Sen. Bernie Sanders said at the White House on Thursday that he plans to compete in next week's D.C. primary, but he underscored that he "will work as hard as I can" to stop presumptive GOP nominee Donald Trump in the general election.
Sanders spoke after he met with President Barack Obama — three days after media outlets determined that Hillary Clinton had enough commitments from delegates to become the Democratic Party's presumptive presidential nominee and two days after her convincing victories in primaries in California and New Jersey.
Some pundits had speculated that Obama would seek to persuade Sanders to drop out of the race, so the Democratic Party could rally around Clinton in preparation for a general election battle against Trump.
Instead, the Vermont senator implied that he is willing to play ball with the Clinton camp even if he does not become the Democratic nominee.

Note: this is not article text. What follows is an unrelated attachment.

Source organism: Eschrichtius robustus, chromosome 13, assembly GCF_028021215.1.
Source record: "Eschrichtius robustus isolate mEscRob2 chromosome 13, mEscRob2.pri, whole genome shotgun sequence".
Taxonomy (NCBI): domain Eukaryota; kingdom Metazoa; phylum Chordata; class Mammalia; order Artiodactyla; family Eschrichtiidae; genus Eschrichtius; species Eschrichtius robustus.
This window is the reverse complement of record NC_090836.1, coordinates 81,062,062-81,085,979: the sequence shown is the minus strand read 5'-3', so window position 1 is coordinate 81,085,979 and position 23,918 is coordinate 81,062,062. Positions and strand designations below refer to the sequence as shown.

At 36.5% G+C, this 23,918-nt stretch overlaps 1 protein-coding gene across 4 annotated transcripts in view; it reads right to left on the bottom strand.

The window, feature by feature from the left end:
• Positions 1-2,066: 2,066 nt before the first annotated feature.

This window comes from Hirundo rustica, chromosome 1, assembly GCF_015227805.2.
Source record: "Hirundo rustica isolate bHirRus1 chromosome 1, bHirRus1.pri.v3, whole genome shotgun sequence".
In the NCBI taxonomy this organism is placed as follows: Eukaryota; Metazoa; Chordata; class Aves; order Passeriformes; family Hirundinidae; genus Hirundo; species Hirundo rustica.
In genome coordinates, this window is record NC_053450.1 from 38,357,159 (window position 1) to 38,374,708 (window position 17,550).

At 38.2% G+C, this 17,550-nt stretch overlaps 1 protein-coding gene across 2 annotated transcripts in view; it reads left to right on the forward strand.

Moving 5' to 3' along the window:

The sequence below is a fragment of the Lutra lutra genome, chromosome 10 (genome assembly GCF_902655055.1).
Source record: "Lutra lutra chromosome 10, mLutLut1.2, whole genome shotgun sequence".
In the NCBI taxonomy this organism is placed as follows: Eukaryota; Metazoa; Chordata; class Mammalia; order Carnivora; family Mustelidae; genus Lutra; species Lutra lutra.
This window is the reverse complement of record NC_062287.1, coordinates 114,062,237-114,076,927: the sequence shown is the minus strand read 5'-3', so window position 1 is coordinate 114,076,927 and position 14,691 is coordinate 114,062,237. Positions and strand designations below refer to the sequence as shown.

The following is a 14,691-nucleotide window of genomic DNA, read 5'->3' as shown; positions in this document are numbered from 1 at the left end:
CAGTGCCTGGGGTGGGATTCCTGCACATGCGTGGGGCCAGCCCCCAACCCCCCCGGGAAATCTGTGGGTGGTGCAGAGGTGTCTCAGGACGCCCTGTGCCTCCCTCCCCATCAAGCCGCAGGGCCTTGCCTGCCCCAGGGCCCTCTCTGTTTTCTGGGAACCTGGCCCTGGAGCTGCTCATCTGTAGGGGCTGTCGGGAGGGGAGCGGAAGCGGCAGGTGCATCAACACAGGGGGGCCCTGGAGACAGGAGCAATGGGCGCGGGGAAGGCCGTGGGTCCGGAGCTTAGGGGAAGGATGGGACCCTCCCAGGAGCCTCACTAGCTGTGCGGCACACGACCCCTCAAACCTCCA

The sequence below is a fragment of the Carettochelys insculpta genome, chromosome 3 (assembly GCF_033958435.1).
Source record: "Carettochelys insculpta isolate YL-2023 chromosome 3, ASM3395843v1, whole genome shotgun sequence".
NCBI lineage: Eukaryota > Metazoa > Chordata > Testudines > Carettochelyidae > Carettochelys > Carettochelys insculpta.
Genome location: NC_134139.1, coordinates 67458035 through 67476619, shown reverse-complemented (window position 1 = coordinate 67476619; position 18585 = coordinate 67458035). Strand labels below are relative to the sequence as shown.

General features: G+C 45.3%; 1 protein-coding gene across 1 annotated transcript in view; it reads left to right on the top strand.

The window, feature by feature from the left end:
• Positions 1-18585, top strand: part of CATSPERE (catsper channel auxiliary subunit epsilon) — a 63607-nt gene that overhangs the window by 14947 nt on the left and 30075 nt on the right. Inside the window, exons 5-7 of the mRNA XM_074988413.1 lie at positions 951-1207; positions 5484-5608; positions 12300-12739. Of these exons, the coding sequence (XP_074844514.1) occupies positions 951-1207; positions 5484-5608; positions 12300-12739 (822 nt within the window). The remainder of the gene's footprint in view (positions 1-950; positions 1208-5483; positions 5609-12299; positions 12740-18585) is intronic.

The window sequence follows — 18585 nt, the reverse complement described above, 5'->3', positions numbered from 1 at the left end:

"Needless to say, I am going to do everything in my power, and I will work as hard as I can, to make sure that Donald Trump does not become president of the United States," Sanders said.
"It is unbelievable to me, and I say this with all sincerity, that the Republicans have a candidate for president who, in the year 2016, makes bigotry and discrimination the cornerstone of his campaign," Sanders said of Trump. "In my view the American people will not vote for or tolerate a candidate who insults Mexicans and Latinos, who insults Muslims, who insults African-Americans and women."
Obama had no public comments immediately after meeting with Sanders but the president endorsed Clinton in a video released later in the afternoon.
"I am with her. I am fired up, and I cannot wait to get out there and campaign for Hillary," Obama said in the video.